Riding the ESG Wave: Wealth Management Industry Catching Up with Global TrendDownload PDF
“When the last tree has died, the last fish has been caught, and the last river poisoned, only then we will realise that we cannot eat money.” This apparently is a Native American saying, which MSCI’s Valentin Laiseca highlighted when giving his talk on Environment, Social & Governance (ESG) investing at the Hubbis Asian Wealth Management Forum. He is Head of ASEAN Index Sales and told the audience how MSCI provides ESG Ratings and how the firm then analyses ESG fund manager scores with its Fund Ratings products. He explained how fund managers and other investors can implement ESG in their investment processes, and even how ESG can be incorporated into structured products.
Laiseca began by explaining that ESG is creating a major wave in the market currently. Institutions and individuals, especially millennials, are highly focused on ESG nowadays and this is a trend MSCI sees expanding in the wealth management space. Accordingly, as interest rises, MSCI has positioned itself to provide research and analytical tools for assessing the ESG risks of funds and portfolios, as well as investable ESG indices.
ESG in the spotlight
“You can see from leading financial newspapers such as the Financial Times how much greater focus there is today on the whole area of ESG Investing” Laiseca observed. “When we talk about ESG investing the definition to me is relatively simple - it is about incorporating environmental, social, and governance considerations in the investment process.”
For more than 40 years, MSCI’s research-based indexes and analytics have helped the world’s leading investors build and manage their portfolios. MSCI focuses on four areas of research, namely index, analytics, real estate and ESG is the fourth area, which is developing very fast indeed.
MSCI ESG Research products and services are designed to provide in-depth research, ratings and analysis of environmental, social and governance-related business practices to companies worldwide. ESG ratings, data and analysis from MSCI ESG Research are also used in the construction of the MSCI ESG Indexes.
There is a growing body of research to indicate that ESG factors are correlated with higher company valuations and profitability. That is because there are ever more fund managers and the providers of those funds who are ever less tolerant of corporate ESG failures.
“Society is less tolerant,” Laiseca commented. “Shareholders are less tolerant. The regulators are less tolerant. And you can see how an ESG incident immediately provokes what can be a huge drop in the stock price of the company involved. All this results in what we see as growing evidence that suggests that ESG factors are correlated with higher company valuations and profitability and lower risk.”
Signing up, asking the questions
The United Nations Principles for Responsible Investing has grown to over 1,900 signatories representing almost USD82 trillion in AUM, up from USD10 trillion in 2006. There are several trends underpinning this growth. There is more scrutiny and understanding that emerging ESG risk factors may impact performance and what was previously unmeasurable can now be measured and rated. There is more ESG data and more accurate assessment of ESG performance is possible.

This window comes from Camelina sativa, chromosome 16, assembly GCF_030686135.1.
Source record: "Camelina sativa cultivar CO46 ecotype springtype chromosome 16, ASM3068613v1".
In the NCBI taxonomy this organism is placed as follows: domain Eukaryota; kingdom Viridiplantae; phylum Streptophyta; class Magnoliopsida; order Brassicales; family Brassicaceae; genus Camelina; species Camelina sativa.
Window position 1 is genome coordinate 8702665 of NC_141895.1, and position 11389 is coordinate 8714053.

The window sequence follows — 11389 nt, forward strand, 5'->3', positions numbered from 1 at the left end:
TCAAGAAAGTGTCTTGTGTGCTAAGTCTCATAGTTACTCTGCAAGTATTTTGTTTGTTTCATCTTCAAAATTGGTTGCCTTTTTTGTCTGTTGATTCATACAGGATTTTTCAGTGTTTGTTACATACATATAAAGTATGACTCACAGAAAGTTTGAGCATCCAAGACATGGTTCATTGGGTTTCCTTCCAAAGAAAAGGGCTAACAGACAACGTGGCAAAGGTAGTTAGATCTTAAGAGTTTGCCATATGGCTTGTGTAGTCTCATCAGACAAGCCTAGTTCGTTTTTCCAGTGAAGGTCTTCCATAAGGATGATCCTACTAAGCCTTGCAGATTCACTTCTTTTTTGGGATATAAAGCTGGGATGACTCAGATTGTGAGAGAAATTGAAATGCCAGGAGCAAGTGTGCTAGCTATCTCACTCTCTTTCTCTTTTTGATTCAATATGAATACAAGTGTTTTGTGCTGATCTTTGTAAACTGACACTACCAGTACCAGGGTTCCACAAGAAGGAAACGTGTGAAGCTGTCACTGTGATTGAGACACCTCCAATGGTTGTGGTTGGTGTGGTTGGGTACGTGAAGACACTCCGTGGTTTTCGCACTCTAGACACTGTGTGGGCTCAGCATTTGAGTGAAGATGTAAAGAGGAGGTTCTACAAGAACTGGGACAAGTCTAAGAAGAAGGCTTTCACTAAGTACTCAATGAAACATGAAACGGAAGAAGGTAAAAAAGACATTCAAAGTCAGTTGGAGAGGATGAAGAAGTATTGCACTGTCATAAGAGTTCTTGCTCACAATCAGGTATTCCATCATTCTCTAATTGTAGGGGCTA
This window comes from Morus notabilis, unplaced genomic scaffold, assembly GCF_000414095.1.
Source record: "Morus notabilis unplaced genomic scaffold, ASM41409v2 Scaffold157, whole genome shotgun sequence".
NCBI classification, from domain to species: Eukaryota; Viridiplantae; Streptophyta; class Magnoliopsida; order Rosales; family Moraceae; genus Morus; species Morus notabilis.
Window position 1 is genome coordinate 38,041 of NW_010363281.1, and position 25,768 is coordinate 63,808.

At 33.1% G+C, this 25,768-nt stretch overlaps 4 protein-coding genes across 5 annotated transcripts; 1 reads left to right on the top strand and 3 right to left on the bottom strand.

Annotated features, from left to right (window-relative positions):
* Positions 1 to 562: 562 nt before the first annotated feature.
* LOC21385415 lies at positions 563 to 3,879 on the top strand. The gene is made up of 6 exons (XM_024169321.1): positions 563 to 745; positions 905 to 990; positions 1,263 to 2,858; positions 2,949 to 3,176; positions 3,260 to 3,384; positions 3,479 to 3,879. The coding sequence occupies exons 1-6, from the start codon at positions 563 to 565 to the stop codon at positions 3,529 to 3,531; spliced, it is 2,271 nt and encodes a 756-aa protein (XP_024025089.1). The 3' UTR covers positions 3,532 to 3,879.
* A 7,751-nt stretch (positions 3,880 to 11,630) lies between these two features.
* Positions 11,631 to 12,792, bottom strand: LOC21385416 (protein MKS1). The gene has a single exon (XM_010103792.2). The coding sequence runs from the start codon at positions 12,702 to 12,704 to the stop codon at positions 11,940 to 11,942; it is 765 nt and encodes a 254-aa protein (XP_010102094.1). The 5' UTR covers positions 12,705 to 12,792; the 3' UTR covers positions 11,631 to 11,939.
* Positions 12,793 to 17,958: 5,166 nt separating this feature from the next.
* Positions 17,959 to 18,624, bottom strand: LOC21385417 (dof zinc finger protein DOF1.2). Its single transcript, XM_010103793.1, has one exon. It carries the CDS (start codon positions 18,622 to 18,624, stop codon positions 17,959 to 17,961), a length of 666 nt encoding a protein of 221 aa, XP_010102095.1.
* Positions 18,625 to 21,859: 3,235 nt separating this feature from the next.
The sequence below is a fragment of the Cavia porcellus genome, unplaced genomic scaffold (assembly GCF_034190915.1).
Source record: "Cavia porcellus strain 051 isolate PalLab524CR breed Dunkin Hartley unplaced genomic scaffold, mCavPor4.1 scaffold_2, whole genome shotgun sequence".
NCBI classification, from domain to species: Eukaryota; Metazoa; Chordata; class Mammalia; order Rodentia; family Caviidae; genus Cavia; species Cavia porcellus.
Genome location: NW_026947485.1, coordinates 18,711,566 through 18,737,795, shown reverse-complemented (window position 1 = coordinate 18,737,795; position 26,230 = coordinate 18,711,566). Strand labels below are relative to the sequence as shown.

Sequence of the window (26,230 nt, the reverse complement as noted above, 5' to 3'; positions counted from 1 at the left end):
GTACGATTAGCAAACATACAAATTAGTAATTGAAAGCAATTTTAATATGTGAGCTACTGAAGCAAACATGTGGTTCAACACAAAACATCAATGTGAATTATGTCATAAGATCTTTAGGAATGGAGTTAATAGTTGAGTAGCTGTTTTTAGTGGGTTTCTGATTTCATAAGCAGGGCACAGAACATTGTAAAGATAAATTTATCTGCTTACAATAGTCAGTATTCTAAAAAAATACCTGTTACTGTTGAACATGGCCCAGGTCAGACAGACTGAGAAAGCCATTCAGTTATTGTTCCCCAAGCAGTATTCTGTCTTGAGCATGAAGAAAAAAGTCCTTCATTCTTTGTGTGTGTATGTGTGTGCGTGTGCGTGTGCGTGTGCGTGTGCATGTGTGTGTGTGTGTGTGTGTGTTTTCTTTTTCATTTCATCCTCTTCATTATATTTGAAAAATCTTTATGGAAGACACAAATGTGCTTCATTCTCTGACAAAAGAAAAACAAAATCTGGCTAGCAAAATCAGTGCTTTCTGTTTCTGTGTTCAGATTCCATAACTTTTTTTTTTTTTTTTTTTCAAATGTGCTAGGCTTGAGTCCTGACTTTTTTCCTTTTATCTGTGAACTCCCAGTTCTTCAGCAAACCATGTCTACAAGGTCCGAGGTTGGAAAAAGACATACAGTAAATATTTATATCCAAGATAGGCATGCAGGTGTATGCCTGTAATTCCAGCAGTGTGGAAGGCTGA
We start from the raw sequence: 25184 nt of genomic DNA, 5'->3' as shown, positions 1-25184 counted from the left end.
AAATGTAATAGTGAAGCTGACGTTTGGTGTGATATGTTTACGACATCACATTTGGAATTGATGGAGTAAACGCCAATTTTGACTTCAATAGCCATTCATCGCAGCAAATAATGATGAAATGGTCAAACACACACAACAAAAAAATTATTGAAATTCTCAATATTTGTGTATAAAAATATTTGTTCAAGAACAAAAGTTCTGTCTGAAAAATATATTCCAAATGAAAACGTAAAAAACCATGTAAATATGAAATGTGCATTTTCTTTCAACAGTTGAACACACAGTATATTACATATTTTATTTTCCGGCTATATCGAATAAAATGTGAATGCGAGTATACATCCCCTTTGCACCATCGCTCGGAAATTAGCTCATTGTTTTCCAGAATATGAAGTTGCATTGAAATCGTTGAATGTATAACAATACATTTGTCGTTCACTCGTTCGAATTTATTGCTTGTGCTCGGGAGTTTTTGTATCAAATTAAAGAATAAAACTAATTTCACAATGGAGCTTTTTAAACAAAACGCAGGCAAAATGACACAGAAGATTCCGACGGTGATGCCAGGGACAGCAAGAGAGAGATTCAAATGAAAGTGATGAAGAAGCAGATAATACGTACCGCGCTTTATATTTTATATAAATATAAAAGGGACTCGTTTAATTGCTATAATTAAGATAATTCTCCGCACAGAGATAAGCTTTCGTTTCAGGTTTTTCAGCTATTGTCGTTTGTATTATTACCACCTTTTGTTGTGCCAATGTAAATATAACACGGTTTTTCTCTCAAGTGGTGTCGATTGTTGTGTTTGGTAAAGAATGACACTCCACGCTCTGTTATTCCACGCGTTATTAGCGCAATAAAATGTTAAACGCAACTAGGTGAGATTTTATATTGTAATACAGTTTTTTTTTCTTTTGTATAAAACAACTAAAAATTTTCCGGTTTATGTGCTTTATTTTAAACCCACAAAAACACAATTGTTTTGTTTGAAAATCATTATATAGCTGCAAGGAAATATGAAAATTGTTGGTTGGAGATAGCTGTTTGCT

“In recent years there has been significantly more engagement from institutional investors for integrating ESG in their investment process and the wealth management industry is now following,” he continued. “We see that 67% of Millennials believe investments are a way to express social, political, and environmental value, compared with only 36% of baby boomers, according to research from Accenture. Moreover, some 90% of millennials want to grow their allocations to responsible investments in the next five years as wealth transfer of some USD30 trillion takes place from baby boomers to 90 million millennials over the next few decades.”
“Wealth holders are today asking different questions,” he reported. “They ask how they can better align investments with their values. They question whether ESG can improve their long-term returns while managing risk. They worry about climate change and want to try to reduce risks there.”
MSCI setting the standards
Laiseca reported that MSCI’s flagship ESG rating research product, MSCI ESG Ratings, is fast becoming the standard for ESG ratings globally, much like the major brand name credit ratings agencies are the standard for rating borrowers and their obligations.
And the firm has ESG Fund Ratings that looks at managers based on the ESG qualities of their portfolio. “This product provides ESG transparency for more than 32,000 equity, fixed income and ETFs globally,” he explained. “And we can then see which are the ESG leaders, which are defined by having a higher exposure to the best-in-class ESG companies we analyse.”
In addition, banks can use MSCI ESG indexes as the basis of Structure Products. “Our ESG indexes offer different risk and return profiles and clients can use the one they find more suitable”. In particular the ESG LEADERS, our flagship ESG index, has shown good outperformance relative to its market cap equivalent in Asia and Emerging Markets in particular. We have already had a Structure Product issuance with a local bank using this index, which was a great success.
Laiseca closed his talk by referring to the Native American saying: “Only when the last tree has died, when the last river has been poisoned and the last fish has been caught, only then we’ll realise that we cannot eat money.” With that, he reiterated MSCI’s commitment to this fascinating growth area of the global financial markets.
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